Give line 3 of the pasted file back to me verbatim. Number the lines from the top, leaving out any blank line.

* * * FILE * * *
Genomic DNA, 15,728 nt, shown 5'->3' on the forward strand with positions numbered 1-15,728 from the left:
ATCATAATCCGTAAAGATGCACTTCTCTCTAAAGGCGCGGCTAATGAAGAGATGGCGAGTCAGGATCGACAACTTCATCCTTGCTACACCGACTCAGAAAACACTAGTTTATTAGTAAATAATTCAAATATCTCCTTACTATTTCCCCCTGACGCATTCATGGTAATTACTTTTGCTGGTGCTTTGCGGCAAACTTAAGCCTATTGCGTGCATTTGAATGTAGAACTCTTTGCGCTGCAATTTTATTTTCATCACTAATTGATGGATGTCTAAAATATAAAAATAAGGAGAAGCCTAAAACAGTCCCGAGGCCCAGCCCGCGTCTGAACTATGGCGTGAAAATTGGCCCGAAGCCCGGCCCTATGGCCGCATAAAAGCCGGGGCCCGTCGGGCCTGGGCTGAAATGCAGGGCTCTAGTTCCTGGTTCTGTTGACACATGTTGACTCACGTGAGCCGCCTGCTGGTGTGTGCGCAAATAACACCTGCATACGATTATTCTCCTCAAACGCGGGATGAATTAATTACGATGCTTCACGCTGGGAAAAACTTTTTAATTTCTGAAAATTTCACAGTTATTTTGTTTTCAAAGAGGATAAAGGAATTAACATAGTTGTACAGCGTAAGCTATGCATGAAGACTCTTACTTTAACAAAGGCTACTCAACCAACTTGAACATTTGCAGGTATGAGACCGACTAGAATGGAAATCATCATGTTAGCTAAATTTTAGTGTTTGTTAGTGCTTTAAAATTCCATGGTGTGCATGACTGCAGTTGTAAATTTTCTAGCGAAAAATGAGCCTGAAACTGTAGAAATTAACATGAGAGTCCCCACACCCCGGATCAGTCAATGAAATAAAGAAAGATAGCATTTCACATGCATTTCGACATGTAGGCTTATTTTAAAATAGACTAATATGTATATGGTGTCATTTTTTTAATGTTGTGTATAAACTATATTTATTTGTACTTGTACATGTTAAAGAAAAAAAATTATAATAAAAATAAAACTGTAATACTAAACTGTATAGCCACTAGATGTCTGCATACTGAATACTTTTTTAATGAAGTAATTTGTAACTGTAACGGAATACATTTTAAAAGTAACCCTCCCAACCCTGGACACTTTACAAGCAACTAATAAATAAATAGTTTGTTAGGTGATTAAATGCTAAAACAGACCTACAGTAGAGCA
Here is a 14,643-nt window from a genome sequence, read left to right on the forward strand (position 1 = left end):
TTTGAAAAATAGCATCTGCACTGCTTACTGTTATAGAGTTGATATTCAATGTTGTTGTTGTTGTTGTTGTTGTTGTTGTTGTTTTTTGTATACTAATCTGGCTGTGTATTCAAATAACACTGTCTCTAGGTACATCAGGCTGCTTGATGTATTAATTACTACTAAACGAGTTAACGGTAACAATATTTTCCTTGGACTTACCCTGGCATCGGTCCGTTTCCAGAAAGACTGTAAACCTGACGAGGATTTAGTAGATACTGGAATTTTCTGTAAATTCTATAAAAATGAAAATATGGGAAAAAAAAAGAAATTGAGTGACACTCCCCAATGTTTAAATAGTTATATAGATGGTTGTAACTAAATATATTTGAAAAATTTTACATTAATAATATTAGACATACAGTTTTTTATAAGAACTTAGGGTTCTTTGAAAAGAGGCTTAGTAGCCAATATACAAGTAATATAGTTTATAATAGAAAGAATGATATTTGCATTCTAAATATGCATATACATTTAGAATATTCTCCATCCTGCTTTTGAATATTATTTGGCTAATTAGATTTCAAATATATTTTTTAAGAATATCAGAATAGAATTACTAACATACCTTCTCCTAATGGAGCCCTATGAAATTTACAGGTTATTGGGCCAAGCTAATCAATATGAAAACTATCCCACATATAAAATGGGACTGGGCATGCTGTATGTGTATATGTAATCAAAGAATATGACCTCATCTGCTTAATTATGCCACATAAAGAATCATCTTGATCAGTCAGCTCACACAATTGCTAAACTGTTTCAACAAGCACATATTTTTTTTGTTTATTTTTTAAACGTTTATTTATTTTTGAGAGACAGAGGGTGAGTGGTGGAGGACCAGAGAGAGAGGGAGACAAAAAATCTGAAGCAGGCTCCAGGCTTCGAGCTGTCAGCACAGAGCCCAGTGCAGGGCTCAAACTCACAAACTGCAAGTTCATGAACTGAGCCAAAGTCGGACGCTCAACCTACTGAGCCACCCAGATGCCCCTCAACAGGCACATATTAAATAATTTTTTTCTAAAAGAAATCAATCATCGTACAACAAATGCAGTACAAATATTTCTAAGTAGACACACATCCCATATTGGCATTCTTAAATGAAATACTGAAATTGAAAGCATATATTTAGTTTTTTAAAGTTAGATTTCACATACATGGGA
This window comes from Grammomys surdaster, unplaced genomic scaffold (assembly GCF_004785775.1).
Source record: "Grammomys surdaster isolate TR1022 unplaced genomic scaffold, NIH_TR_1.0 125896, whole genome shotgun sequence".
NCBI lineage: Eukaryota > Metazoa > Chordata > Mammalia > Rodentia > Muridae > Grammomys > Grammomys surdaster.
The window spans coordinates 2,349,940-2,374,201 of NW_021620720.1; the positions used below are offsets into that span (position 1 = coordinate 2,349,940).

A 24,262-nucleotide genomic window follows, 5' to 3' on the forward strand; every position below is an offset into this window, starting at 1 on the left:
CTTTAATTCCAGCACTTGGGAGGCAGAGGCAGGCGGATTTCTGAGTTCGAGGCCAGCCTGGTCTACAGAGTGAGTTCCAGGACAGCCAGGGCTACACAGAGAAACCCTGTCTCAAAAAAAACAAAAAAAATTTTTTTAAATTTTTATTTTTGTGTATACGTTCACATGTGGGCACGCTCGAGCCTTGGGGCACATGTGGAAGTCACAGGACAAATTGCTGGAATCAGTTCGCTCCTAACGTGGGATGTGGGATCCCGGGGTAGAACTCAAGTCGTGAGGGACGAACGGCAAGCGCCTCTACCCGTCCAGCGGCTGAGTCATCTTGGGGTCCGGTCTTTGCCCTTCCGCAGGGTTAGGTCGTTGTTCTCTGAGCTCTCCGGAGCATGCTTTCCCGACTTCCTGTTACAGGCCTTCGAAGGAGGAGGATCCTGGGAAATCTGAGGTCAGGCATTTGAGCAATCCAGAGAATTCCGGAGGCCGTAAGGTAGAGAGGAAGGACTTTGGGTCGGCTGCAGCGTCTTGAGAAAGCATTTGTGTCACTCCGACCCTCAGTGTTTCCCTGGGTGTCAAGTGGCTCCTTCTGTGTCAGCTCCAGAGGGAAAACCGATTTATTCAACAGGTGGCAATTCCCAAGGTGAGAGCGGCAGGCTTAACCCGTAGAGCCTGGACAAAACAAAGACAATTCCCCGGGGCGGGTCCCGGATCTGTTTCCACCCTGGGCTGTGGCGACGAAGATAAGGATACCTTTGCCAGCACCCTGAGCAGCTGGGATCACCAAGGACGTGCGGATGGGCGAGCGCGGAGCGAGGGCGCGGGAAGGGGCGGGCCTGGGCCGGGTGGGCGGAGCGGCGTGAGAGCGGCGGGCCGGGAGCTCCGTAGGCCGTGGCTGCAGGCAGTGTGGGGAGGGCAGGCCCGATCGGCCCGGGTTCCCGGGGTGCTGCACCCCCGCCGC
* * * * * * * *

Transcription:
Here is a 14,643-nt window from a genome sequence, read left to right on the forward strand (position 1 = left end):